Where Is The Bliss In That?


[Denial] (Photo credit: Shovelling Son)

Write you own eulogy is the WordPress daily prompt today. And to that I say, bah humbug! Where is the bliss in that? Of course I want to be remembered but I am not ready to take my leave just yet.

I stick firmly to the premise that I am middle-aged even though if I am really middle-aged the researchers had better come up with something that keeps us living well past 100 with our minds intact and not too many aches and pains.

A friend of mine asked me yesterday how I am going to celebrate my birthday this year as it is one of the milestone birthdays that end in a 0. It is also a milestone for other reasons, but I am so in denial about that.

I do not read magazines that are aimed at Boomers or Zoomers or whatever they are called these days. They look like perfectly good and innocent magazines, but I am not ready yet. I have not achieved all I want to achieve.ย  I have not been there, nor done enough of that to warrant reading a magazine for people who have reached a modicum of success. (Debbie, if you are reading this–I read all the other mags you give me and John reads Zoomer).

Crazy Woman Creek

Crazy Woman Creek (Photo credit: Wikipedia)

Am I in denial?


Am I going to write my eulogy?

Absolutely not (though I read those of others who took up the challenge and they were wonderfulโ€”they are obviously more mature than I, or took the exercise as a challenge and not an affront.)

I read the following quote on Redmontfamily.com, and though it does not totally mirror my attitude, I do like the fact that I have supposedly reached the age of discretion and discernment–the discarding part is still to come, as are the expensive toys:

“Welcome to an age of discretion, discernment and discarding of outmoded ideas.
Being over 40 doesn’t mean being over the hill.
Rather it means that you’ve climbed further up the mountain.
So your view of life is more expansive,
the knowledge gained is more extensive,
and your toys are more expensive.”

Are you in denial or more mature than I and made peace with your age? (Actually it is not my age I mind, it is the labels and expectations that go with it.)

Published in: on January 25, 2013 at 4:14 pm  Comments (64)  
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  1. Totally in denial, I plan never to ‘grow up’ or ‘mature’ … ๐Ÿ˜‰

  2. In Ohio, when we turn 60 (which I have) you receive a Golden Buckeye Card which gets you various discounts…. so I think of myself as Golden! That’s a precious metal , you know… worth a lot. I expect out of myself what I have always expected out of myself… doesn’t matter what my age is…. I will know when it’s time to hang it all up! Not yet! I am inspired 3 days per week my my water aerobics buddies …. one is 91 years old and never misses a swim. I don’t want to write my own eulogy, but I have thought about planning my own funeral. My friend’s mother recorded herself playing all of her favorite hymns on the piano… she played all the mustic for her own funeral. I think that’s kind of cool.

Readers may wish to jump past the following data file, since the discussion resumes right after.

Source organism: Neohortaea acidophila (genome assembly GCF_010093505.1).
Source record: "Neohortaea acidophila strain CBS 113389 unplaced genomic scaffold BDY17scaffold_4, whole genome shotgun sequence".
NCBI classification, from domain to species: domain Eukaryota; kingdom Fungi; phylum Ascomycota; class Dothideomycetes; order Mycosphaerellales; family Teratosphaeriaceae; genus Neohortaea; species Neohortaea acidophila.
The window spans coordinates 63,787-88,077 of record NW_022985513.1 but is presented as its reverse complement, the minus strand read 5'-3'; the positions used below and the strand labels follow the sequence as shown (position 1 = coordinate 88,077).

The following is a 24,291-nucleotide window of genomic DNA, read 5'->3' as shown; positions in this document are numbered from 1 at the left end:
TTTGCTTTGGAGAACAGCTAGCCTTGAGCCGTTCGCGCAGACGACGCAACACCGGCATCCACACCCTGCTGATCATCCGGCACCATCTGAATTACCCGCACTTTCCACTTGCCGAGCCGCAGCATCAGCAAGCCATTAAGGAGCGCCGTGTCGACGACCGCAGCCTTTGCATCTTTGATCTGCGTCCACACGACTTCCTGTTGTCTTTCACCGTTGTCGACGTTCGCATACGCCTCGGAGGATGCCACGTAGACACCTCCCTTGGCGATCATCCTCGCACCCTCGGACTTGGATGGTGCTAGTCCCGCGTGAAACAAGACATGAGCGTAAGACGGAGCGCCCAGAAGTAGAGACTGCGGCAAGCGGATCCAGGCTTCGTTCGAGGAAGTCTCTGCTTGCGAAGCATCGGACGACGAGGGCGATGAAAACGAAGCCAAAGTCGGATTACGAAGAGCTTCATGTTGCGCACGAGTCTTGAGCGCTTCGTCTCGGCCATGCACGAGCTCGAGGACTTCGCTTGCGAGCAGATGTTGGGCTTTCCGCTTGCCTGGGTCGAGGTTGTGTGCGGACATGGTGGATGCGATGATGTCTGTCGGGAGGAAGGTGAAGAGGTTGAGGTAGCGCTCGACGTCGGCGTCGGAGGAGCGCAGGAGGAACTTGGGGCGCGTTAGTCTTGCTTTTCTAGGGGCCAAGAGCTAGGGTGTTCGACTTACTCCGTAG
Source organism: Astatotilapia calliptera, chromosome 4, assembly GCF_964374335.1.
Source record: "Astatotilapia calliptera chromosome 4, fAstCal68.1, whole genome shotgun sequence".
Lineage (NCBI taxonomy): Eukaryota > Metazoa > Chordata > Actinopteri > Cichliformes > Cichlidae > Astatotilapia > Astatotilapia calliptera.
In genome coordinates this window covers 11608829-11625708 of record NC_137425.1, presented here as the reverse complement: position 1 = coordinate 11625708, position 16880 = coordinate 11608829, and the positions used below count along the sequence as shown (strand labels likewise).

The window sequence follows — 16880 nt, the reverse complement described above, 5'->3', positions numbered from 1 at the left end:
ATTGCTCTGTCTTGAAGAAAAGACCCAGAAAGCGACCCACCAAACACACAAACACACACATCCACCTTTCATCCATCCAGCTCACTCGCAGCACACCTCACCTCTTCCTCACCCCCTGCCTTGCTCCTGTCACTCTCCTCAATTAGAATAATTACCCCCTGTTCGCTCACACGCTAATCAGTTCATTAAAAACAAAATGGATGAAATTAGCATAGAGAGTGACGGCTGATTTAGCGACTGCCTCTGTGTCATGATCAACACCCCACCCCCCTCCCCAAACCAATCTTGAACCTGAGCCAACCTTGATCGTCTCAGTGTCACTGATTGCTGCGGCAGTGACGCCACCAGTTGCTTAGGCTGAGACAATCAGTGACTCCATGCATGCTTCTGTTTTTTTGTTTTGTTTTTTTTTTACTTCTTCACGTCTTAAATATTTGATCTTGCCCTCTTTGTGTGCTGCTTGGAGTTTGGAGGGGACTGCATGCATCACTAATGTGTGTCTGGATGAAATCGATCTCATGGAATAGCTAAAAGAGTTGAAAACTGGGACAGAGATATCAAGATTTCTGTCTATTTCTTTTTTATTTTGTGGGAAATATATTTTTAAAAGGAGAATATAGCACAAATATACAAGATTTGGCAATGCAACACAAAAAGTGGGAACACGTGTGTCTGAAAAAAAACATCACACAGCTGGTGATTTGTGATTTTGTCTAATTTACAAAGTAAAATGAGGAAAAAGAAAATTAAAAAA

• cool-but it would make me so sad–my dad was in a band and we played a recording of his at his funeral and it was wonderful and sad at the same time
      Gold is precious and that is how I should look at it

  3. I am still growing up..music and mayhem that is me…heehee!

  4. I have nominated you for the Versatile Blogger Award. You can find this link at:

    • that is so funny, I was just reading you and saw my name–thanks so much for the honour–I wrote more on your blog

      • Haha. You earned it! You are one my my all-time favs!!

      • we Canadians have to stick together

  5. I am not in denial, I just simply can’t remember how old I am most of the time.

  6. I’m in total denial. In my mind I’m probably 18 or 19. It always comes as a shock to me when my body won’t bend a certain way or do what I want it to. I had a full blown anxiety attack on my 50th birthday – that should tell you everything.

    I’ve read enough near-death experiences to know that when we cross over, so to speak, our bodies are restored to their most perfect state. We don’t have aches and pains, wear glasses or feel self-conscious. We’re full of light, young, healthy and “beautiful” in the heavenly sense of the word.
    So now that I’m 50, and I have this knowledge, I’m actually looking forward to trading in this old sack of potatoes for what will be my new state of the art body. Okay, that’s a bit of a stretch but at least it gives me something to look forward to. (I’m also excited to see my dog and cats ๐Ÿ™‚

    I like what Ruth’s friend’s mother did. That’s very cool. I wouldn’t mind picking out the music – that sounds like a good idea.

    Lest you think I’m superficial, I do see all of us as spirits having a human experience. It’s that spiritual connection that has meant everything to me during my lifetime. I wouldn’t go back in time if I had to re-learn what I know today. Having a little wisdom and being able to see things in their proper perspective makes life so rich.

    • what a wonderful response – now I have something to look forward to also–I also like being where I am with the little wisdom I have picked up along the way–so I am a wise 19 year old (in Ontario you can drink when you are 19)